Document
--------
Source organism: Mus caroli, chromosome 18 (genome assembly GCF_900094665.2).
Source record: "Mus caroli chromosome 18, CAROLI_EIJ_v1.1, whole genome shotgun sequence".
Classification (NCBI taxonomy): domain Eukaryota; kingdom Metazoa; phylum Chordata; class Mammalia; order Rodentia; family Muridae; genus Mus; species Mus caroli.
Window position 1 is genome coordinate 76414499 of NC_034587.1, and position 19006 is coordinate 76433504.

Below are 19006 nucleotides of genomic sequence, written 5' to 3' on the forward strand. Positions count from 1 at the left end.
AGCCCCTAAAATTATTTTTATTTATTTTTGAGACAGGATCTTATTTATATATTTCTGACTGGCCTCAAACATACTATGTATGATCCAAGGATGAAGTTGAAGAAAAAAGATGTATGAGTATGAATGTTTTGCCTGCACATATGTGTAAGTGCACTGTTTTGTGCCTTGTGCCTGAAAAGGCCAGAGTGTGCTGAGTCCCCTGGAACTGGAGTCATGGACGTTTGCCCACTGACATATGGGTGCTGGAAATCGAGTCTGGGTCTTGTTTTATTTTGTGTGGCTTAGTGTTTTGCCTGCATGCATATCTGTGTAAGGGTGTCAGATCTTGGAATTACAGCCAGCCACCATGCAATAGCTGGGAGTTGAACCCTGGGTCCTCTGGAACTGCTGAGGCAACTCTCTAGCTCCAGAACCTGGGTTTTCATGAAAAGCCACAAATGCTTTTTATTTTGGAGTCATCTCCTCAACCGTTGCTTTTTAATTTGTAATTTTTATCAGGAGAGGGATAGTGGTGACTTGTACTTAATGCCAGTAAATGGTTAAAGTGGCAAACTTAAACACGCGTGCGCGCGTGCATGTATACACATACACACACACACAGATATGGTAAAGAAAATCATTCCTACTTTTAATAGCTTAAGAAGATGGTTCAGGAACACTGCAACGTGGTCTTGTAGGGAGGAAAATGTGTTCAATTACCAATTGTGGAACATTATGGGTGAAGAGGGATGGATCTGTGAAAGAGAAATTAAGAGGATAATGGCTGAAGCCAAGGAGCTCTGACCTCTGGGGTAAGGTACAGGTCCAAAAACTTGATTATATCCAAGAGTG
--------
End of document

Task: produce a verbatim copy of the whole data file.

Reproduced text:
Source organism: Mus caroli, chromosome 18 (genome assembly GCF_900094665.2).
Source record: "Mus caroli chromosome 18, CAROLI_EIJ_v1.1, whole genome shotgun sequence".
Classification (NCBI taxonomy): domain Eukaryota; kingdom Metazoa; phylum Chordata; class Mammalia; order Rodentia; family Muridae; genus Mus; species Mus caroli.
Window position 1 is genome coordinate 76414499 of NC_034587.1, and position 19006 is coordinate 76433504.

Below are 19006 nucleotides of genomic sequence, written 5' to 3' on the forward strand. Positions count from 1 at the left end.
AGCCCCTAAAATTATTTTTATTTATTTTTGAGACAGGATCTTATTTATATATTTCTGACTGGCCTCAAACATACTATGTATGATCCAAGGATGAAGTTGAAGAAAAAAGATGTATGAGTATGAATGTTTTGCCTGCACATATGTGTAAGTGCACTGTTTTGTGCCTTGTGCCTGAAAAGGCCAGAGTGTGCTGAGTCCCCTGGAACTGGAGTCATGGACGTTTGCCCACTGACATATGGGTGCTGGAAATCGAGTCTGGGTCTTGTTTTATTTTGTGTGGCTTAGTGTTTTGCCTGCATGCATATCTGTGTAAGGGTGTCAGATCTTGGAATTACAGCCAGCCACCATGCAATAGCTGGGAGTTGAACCCTGGGTCCTCTGGAACTGCTGAGGCAACTCTCTAGCTCCAGAACCTGGGTTTTCATGAAAAGCCACAAATGCTTTTTATTTTGGAGTCATCTCCTCAACCGTTGCTTTTTAATTTGTAATTTTTATCAGGAGAGGGATAGTGGTGACTTGTACTTAATGCCAGTAAATGGTTAAAGTGGCAAACTTAAACACGCGTGCGCGCGTGCATGTATACACATACACACACACACAGATATGGTAAAGAAAATCATTCCTACTTTTAATAGCTTAAGAAGATGGTTCAGGAACACTGCAACGTGGTCTTGTAGGGAGGAAAATGTGTTCAATTACCAATTGTGGAACATTATGGGTGAAGAGGGATGGATCTGTGAAAGAGAAATTAAGAGGATAATGGCTGAAGCCAAGGAGCTCTGACCTCTGGGGTAAGGTACAGGTCCAAAAACTTGATTATATCCAAGAGTG